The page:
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Rethinking Standardized Testings and Examining Alternatives Approaches to Higher Education Admissions Decisions: From Tests-Driven to Tests-Optional to Opportunity-Driven Admissions Process

Tue, April 16, 1:30 to 3:00pm, Hyatt Regency, Floor: Bay (Level 1), Bayview B


The validity of inferences made from test scores is an important topic for the people working in higher education institutions. Test-takers, admissions professionals, and program faculty all wish the test scores could provide an accurate picture of applicants’ potential for academic success. However, according to the National Center for Fair and Opening Testing in 2016, there is an increasing number of colleges and universities in the US have decided to go “test-optional” in undergraduate and graduate admissions over the past decades, letting applicants decide whether or not to submit admissions test scores.

The presentation begins focuses on the use of standardized admission testings both in undergraduate and graduate level in China and the US, describing the history of admission testings in these two countries. The origin of the standardized admission testing in China, named Keju examination, can be traced back to the 7th century. It was discontinued in 1905, and the first Gaokao (College Entrance Examination) took place in 1977. Today, almost all college and universities (except in Hong Kong, Macau and Taiwan) require undergraduate students to demonstrate their academic ability through this test. The scores students earned on the Gaokao are the main requirement for admissions and other criteria are nearly ignored. Chinese students still need to take the GSEE (Graduate Student Entrance Examination) after college graduation, if they want to pursue studies at the graduate level.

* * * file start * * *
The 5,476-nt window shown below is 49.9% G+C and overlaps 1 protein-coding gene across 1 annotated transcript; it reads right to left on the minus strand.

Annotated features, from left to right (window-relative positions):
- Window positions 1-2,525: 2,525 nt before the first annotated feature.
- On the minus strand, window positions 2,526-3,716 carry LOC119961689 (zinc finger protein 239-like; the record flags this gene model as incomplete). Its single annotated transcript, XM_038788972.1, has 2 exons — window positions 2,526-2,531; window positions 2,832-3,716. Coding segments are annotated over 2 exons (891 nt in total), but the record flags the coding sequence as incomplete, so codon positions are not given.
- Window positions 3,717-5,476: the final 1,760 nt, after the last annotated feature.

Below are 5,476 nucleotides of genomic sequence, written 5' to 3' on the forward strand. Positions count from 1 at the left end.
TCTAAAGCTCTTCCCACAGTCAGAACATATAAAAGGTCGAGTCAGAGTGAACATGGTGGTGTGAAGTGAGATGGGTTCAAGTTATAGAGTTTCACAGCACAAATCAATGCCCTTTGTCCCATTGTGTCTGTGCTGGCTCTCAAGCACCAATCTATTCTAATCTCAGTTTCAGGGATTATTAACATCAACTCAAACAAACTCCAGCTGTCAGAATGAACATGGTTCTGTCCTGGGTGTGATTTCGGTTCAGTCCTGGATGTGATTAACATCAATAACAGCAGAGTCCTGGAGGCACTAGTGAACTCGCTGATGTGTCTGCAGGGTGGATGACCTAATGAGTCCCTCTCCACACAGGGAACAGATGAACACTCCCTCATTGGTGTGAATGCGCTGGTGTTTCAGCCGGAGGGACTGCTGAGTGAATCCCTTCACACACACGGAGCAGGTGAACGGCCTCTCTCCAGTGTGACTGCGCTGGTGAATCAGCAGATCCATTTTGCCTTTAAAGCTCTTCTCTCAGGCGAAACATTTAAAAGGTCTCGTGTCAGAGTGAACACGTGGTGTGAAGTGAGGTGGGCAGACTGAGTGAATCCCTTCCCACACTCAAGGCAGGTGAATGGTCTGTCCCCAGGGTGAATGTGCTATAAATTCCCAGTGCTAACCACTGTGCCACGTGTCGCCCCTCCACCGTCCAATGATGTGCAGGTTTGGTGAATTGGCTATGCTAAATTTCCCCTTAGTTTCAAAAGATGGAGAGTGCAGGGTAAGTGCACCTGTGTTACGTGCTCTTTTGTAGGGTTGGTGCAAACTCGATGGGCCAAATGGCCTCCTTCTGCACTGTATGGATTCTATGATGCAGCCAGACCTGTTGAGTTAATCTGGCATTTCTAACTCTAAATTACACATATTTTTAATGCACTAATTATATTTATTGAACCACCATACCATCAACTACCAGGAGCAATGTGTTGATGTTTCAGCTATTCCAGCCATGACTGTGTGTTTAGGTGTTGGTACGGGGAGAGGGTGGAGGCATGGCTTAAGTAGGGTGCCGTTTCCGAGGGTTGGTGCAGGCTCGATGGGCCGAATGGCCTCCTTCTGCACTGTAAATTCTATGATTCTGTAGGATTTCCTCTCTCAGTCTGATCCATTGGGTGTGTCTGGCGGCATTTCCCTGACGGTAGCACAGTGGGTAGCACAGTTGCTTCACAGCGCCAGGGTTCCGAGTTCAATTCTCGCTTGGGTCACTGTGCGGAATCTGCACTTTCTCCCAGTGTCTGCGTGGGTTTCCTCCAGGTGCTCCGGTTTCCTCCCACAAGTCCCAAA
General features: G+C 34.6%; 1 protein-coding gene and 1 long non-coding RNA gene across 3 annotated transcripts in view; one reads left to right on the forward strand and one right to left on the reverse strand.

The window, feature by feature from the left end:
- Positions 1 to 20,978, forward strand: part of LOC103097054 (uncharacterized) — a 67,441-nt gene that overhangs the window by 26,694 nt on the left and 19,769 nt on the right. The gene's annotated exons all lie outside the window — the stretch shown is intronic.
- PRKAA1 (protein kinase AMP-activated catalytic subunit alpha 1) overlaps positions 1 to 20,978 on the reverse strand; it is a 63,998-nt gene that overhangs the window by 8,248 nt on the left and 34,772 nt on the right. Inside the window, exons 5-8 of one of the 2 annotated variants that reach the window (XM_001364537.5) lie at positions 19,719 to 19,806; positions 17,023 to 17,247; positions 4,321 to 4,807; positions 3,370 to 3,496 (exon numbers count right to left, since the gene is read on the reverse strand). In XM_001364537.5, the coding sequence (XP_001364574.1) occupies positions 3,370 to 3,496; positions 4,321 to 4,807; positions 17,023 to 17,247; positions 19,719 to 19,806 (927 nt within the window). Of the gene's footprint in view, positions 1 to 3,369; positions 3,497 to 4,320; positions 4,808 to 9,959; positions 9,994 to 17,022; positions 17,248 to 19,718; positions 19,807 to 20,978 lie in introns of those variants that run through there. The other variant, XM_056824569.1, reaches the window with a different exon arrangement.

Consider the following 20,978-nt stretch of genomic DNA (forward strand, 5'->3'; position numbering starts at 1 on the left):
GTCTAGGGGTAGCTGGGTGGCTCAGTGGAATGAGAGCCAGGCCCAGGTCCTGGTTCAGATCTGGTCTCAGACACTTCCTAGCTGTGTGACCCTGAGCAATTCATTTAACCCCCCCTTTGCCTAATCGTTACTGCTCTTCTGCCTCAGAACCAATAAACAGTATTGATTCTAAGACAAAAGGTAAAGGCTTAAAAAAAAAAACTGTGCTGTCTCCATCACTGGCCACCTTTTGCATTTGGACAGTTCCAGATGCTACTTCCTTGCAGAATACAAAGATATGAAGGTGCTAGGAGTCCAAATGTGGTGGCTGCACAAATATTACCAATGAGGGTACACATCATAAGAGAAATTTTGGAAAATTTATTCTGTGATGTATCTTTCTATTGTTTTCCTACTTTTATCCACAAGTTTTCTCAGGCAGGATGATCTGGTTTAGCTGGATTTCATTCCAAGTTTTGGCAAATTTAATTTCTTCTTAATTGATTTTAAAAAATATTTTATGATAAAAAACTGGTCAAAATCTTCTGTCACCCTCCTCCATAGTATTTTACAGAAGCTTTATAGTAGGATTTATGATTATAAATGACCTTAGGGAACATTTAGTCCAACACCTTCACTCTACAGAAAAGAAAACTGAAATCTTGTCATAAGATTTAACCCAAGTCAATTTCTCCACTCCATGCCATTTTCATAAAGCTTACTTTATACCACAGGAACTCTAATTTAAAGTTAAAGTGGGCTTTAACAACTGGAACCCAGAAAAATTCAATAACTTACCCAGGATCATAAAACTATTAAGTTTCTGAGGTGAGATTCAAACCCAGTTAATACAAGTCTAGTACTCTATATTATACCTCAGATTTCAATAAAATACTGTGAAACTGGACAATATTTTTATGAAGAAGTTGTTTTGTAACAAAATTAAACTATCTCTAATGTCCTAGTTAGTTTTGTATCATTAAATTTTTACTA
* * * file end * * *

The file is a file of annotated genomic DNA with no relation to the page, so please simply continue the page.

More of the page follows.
The emergence of standardized testings in the US can be traced back to 1899 when representatives of 12 universities and 3 preparatory academic schools met and agreed on “a plan of examination suitable as a test for admission to college,” thus ushering in the era of standardized admission testings. Nowadays, SAT (Scholastic Assessment Test) or ACT (American College Testing) score plays an important role in nearly 95% American colleges and universities in determining whether a high school graduate is offered admission (2008).

After teasing out the development of various standardized admission testings in these two countries, the presentation will then move to explore the role played by standardized admission testings in either facilitating or impeding access to higher education among students of different racial/ethnic groups, sexes, and social classes. For example, it is argued that SAT or GRE (Graduate Record Examination) scores do not accurately reflect the capabilities of women, students of color, and older applicants. Having to sit for these tests costs students enormous time and money, produce unnecessary anxiety, and diverts attention away from more worthwhile academic pursuits. Similar disputes also have been raised about the Chinese Gaokao.

Furthermore, this presentation will discuss the necessity and fairness of SAT or GRE to international students, given the international students’ enrollment in American higher education institutions has expanded considerably in the last decades. However, applications do not need to take Gaokao exam in order to apply to Chinese universities if your nationality is not China.

Finally, this presentation focuses on alternatives to predict students’ academic success for them with various backgrounds. It explores how we can diversify recruitment strategies and strengthen the collaboration between admissions officers, high school teachers and administrators, and test makers on building an opportunity-driven admissions process. Testing critics believe that emphasizing other factors will lessen the effects of socioeconomic status, race/ethnicity, etc., but different measures of student performance, from course grades to extracurricular activities, are just as likely to be influenced by such social background factors. And, other criteria, personal statement, and reference letters may also be biased measures of applicants’ “true” ability or potential to benefit from or succeed in undergraduate or graduate studies .


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